For educators, equity has become an industry. They are offered tons of data, research and training on how to build equity in district-run schools. But with all this talk of equity, what has changed? I got a taste of the answer as a panelist at the recent Association of California School Administrators leadership summit.
California’s 2019 statewide student achievement data just came out. When I disaggregated the data to see the results for Black students, I found that 67% of Black students can’t read or write at grade level and 80% of Black students can’t do math at grade level. There was little to no progress from last year’s data—only a fraction of a percentage point gain in reading.
All the unconscious bias training, “White Fragility” book clubs, African American Parent Advisory Councils and a host of other equity offerings moved the statewide needle less than a percentage point!
I assumed the school leaders in attendance would have cohesive action plans explaining how they were going to combat inequities in district-run schools. Very quickly, I found I was wrong. Many people in this realm seemed not to understand how to hold their teachers responsible or accountable for creating equitable environments for student learning.
After decades of opportunity to change, they are still trying to figure out how to treat Black children equitably. This shows how little progress we have made in outgrowing the practice of viewing Black children as “the other.” I’m left with a question: However well-intentioned these equity consumers are, how can they properly educate children they fundamentally don’t understand?
It’s All Theory Without Action
Without a Change of Hearts and Minds, It’s All Theory Without Action
Take school districts’ most common response to poor academic achievement: creating African American Advisory Committees. These advisory committees are a public relations and political response to poor student achievement. The Black stakeholders who participate feel heard. Some of them may even get contracts to do work with Black children. But in the end, learning outcomes for Black children do not actually improve.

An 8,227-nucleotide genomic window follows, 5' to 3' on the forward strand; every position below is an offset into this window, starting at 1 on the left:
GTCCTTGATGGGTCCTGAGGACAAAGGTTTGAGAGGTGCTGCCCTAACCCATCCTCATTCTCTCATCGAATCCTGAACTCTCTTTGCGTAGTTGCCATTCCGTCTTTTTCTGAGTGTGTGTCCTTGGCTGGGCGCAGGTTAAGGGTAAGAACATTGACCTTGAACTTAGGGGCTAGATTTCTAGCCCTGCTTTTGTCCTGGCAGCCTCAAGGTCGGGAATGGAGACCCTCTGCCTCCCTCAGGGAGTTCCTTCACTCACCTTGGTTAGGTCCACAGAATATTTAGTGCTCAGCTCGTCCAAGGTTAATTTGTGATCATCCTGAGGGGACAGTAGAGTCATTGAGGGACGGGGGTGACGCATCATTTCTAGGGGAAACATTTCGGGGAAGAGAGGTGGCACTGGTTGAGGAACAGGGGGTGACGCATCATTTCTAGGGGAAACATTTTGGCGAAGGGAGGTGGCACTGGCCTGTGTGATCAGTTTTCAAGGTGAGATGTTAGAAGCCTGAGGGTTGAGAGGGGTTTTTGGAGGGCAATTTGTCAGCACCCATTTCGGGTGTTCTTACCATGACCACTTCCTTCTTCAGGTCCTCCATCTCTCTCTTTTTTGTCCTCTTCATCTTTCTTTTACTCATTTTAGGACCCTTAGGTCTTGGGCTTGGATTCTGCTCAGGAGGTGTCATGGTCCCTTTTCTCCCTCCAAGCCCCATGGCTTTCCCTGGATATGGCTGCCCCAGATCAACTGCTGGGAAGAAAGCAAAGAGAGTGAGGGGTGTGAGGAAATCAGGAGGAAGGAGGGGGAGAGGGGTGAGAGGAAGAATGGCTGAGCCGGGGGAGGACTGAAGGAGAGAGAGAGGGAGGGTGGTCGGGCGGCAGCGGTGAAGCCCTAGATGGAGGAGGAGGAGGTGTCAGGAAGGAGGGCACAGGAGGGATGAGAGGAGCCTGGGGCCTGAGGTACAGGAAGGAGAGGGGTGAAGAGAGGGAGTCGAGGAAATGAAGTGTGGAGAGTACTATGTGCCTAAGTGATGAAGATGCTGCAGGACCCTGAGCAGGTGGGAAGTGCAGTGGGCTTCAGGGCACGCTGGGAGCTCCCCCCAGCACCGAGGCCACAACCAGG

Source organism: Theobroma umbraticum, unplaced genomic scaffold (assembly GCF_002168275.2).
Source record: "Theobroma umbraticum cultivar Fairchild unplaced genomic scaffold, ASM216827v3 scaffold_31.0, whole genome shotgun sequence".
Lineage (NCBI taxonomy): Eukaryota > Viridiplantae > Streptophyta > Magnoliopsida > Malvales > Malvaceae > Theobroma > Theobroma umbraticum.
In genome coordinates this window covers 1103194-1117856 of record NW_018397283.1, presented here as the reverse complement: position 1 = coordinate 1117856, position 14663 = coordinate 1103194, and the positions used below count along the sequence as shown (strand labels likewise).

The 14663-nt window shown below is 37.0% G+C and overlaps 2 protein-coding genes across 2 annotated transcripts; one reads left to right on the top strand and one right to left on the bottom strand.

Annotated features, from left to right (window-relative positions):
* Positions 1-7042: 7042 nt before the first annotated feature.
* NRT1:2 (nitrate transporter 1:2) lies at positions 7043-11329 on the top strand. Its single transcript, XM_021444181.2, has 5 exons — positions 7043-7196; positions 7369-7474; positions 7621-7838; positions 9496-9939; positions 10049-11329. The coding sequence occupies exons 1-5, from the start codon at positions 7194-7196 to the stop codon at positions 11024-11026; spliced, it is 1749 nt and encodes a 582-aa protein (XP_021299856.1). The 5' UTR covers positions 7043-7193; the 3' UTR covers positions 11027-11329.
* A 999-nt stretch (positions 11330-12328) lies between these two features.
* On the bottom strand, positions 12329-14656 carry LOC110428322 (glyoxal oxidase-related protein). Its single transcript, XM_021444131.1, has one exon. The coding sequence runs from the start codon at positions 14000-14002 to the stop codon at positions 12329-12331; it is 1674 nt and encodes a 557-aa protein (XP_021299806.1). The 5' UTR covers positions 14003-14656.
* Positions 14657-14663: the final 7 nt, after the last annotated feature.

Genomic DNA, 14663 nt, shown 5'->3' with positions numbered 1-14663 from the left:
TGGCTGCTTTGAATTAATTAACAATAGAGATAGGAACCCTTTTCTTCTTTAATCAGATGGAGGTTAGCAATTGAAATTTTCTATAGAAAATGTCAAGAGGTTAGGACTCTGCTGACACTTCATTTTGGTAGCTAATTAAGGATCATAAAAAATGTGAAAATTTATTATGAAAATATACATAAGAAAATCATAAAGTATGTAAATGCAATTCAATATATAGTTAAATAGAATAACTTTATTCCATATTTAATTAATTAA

Though the equity industry has disillusioned many of us, there are schools showing us how to educate Black children successfully. According to the California Department of Education and CAASPP scores, 16 schools where the majority of children are African American and low-income are in the top half of statewide student performance. That is four more schools than last year. These results show there are California educators who know how to teach Black children and are improving at it over time.
It seems to me that these models should be replicated, especially since they are located in communities with the students whom the system has traditionally failed. There’s your million-dollar equity answer.
Ironically, the equity industry ignores the existence of these schools, preferring to lumber along in the dark, as if there are no public school educators in California who know who to educate black children to a level of excellence. Maybe these schools get ignored by the system because 14 of the 16 are non-profit, public charter schools.
These are the schools that Elizabeth Warren and Bernie Sanders would bar Black parents from choosing for our children. These politicians want to curry favor with teacher unions more than they want to support Black parents whose children are suffering in failing schools. The right thing to do is to learn from all 16 of these schools, both non-profit public charter and district-run, that have cracked the code on Black student achievement.
Our children require a right-now action, not a waiting-game response.
Replicating these schools shouldn’t take two more decades or so of conferences attempting to bridge the access and opportunity gap. But at the administrators’ conference, I rediscovered what I already knew—that the traditional school system has no desire for immediate change.
As parents, we can stop leaving our children in failing systems and institutions and start voting with our feet. We may not change traditional district behavior, but we can change ours. Our children’s futures depend on it.